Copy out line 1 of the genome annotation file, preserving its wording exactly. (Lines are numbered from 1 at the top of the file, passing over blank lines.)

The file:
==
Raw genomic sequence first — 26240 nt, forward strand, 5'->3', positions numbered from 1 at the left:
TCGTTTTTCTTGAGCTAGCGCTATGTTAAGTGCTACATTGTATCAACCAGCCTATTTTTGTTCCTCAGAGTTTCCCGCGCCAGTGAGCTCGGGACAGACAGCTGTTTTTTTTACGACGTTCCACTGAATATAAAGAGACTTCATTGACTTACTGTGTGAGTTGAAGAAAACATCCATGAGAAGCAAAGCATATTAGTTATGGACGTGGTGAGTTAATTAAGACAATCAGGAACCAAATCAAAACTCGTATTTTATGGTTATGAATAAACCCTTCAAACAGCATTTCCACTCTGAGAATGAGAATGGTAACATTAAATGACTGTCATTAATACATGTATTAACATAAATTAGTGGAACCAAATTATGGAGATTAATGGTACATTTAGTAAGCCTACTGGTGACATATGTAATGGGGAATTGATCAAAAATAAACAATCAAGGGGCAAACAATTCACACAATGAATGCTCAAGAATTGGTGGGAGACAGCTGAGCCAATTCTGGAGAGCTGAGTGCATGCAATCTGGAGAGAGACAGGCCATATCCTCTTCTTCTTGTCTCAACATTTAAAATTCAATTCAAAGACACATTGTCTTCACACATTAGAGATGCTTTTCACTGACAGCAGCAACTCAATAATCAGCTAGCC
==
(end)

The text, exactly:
Raw genomic sequence first — 26240 nt, forward strand, 5'->3', positions numbered from 1 at the left: